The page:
Link Ethiopia is now called Together We Learn

Link Ethiopia

is now called

Together We Learn

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Link Ethiopia is now called Together We Learn

Malnutrition training with journalists & NGOs

By Tefera Teklu

Two-day training on tackling malnutrition was given to Amhara Regional State journalists in Bahir Dar by Save the Children Ethiopia.

The first day’s session – ‘Nutrition Basics and Why Nutrition Matters’ – was presented by Assistant Professor, Demewez M.H. from Food Science and Nutrition Department of Bahir Dar University. He stated that Ethiopia faces the four major forms of malnutrition: stunting (height-for-age), underweight (weight-for-age), wasting(weight-for-height) and low birth weight.

Group exercise (Tefera)

He also said that school children who are affected by health and nutrition-related problems will have limited ability to thrive and benefit from education. Hence, a child who is undernourished is at risk of suffering from cognitive and physical impairment which impacts the quality of life as a child and as an adult. Besides this, stunted children are more likely to repeat grades in school or even drop out.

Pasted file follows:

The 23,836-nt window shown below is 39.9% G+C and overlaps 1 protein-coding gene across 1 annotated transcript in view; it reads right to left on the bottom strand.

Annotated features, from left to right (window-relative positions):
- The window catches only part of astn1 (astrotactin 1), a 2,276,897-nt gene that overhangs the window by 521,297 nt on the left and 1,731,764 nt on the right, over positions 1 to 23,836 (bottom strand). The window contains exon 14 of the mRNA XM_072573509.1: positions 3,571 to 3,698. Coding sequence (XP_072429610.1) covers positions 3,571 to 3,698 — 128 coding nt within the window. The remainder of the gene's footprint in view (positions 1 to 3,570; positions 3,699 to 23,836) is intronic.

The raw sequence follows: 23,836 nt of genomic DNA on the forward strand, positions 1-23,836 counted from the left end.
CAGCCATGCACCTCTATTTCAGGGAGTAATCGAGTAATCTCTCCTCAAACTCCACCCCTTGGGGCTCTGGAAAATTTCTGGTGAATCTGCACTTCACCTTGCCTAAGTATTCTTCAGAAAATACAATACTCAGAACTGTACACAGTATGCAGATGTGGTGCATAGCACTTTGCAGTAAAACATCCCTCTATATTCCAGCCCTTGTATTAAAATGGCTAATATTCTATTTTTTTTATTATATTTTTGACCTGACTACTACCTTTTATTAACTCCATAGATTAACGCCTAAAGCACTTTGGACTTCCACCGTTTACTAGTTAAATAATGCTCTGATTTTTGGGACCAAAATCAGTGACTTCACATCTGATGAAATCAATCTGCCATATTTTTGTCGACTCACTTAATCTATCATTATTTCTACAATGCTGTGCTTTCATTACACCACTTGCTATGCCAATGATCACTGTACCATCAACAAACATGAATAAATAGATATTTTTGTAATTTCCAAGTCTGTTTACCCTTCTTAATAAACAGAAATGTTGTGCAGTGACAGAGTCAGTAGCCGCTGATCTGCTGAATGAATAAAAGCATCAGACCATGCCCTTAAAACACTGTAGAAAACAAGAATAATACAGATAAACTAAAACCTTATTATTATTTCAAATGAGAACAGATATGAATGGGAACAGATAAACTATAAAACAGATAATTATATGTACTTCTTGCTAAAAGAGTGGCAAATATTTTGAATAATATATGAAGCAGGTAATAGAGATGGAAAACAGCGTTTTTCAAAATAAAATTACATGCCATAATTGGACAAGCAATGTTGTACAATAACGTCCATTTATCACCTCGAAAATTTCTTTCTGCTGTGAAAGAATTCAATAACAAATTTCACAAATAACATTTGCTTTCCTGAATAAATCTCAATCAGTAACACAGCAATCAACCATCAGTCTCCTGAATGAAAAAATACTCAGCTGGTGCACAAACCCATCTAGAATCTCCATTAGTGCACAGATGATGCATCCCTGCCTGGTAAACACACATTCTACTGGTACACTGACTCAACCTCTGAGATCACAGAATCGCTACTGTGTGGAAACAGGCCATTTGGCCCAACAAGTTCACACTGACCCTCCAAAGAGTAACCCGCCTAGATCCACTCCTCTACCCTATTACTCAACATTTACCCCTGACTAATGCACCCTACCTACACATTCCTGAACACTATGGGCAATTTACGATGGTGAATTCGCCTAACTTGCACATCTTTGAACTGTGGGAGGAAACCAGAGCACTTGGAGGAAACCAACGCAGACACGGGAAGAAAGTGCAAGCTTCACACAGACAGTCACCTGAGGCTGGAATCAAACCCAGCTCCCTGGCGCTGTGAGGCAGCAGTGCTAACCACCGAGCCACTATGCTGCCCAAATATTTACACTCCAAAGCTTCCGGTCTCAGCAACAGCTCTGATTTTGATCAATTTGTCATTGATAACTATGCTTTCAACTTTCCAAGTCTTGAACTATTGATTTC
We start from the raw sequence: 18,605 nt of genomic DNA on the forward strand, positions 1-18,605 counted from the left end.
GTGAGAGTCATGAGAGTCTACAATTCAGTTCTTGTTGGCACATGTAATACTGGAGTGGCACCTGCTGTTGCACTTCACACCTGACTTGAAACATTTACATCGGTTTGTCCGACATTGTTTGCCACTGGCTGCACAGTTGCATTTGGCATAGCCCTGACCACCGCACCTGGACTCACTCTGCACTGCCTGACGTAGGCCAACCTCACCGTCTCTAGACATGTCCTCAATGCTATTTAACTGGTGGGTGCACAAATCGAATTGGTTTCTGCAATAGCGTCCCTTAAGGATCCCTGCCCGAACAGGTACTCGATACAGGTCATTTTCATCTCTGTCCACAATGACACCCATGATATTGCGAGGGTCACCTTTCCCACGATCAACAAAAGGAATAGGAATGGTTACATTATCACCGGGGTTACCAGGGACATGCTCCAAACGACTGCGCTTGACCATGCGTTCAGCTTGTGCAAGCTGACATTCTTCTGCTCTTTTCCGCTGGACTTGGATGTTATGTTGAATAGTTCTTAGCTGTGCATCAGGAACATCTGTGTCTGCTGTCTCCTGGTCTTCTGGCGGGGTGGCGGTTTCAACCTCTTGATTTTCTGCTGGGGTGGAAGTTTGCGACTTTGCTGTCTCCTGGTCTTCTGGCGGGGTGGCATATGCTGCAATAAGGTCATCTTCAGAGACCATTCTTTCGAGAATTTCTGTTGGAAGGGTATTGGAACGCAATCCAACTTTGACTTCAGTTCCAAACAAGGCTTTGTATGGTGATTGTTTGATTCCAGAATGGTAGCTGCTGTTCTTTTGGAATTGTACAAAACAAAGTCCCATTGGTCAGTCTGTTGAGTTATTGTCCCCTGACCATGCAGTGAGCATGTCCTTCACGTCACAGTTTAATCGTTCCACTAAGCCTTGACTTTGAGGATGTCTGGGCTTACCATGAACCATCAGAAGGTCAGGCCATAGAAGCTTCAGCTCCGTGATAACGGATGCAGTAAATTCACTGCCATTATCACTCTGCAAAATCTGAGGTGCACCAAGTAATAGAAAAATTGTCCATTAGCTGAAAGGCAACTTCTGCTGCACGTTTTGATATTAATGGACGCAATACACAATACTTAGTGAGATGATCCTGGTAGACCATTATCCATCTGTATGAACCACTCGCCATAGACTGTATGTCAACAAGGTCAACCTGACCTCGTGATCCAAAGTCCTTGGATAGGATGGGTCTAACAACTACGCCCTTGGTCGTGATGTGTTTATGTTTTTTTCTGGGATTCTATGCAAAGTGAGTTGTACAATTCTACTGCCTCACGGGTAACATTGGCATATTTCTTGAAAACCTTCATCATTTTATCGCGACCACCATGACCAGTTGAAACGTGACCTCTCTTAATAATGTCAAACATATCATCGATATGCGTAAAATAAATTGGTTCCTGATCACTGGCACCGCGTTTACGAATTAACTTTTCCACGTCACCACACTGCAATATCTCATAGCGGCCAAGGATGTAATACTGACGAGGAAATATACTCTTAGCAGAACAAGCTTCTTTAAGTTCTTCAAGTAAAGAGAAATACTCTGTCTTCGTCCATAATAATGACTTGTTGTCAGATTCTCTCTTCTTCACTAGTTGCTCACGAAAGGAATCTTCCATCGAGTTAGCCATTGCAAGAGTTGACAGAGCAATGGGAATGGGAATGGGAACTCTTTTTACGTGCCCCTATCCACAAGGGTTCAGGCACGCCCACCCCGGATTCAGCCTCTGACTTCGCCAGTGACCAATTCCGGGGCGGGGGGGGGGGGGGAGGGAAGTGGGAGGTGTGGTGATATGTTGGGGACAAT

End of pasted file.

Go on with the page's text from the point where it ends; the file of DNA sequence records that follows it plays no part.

He suggested that a strong multi-sectoral coordination amongst the sectors of health, agriculture, education, water and sanitation, and women’s empowerment to efficiently and effectively use resources to tackle the problem.

Monitoring group discussions

The second day’s session focused on ‘Owning Nutrition – Media’s Role’ and ‘Media Reporting of Nutrition Issues’ which were presented by Dr. Million Shibeshi and Kenaw Gebreselassie of Save the Children and Tefera Teklu of Link Ethiopia. Link Ethiopia became a member of the Ethiopia Civil Society Coalition for Scaling Up Nutrition three months ago.

Group exercise (Kenaw)

Finally, Dr. Dejene Girma of Save the Children gave a talk on what the Ethiopia Civil Society Coalition for Scaling Up Nutrition is and what it is doing in the fight to tackle malnutrition. Stunting rate in Amhara Region is 52%, the highest from all the regions. Tigray Region with 51.4% and Afar Region with 50.2% are the other highly affected regions of Ethiopia.

Together We Learn - Ethiopia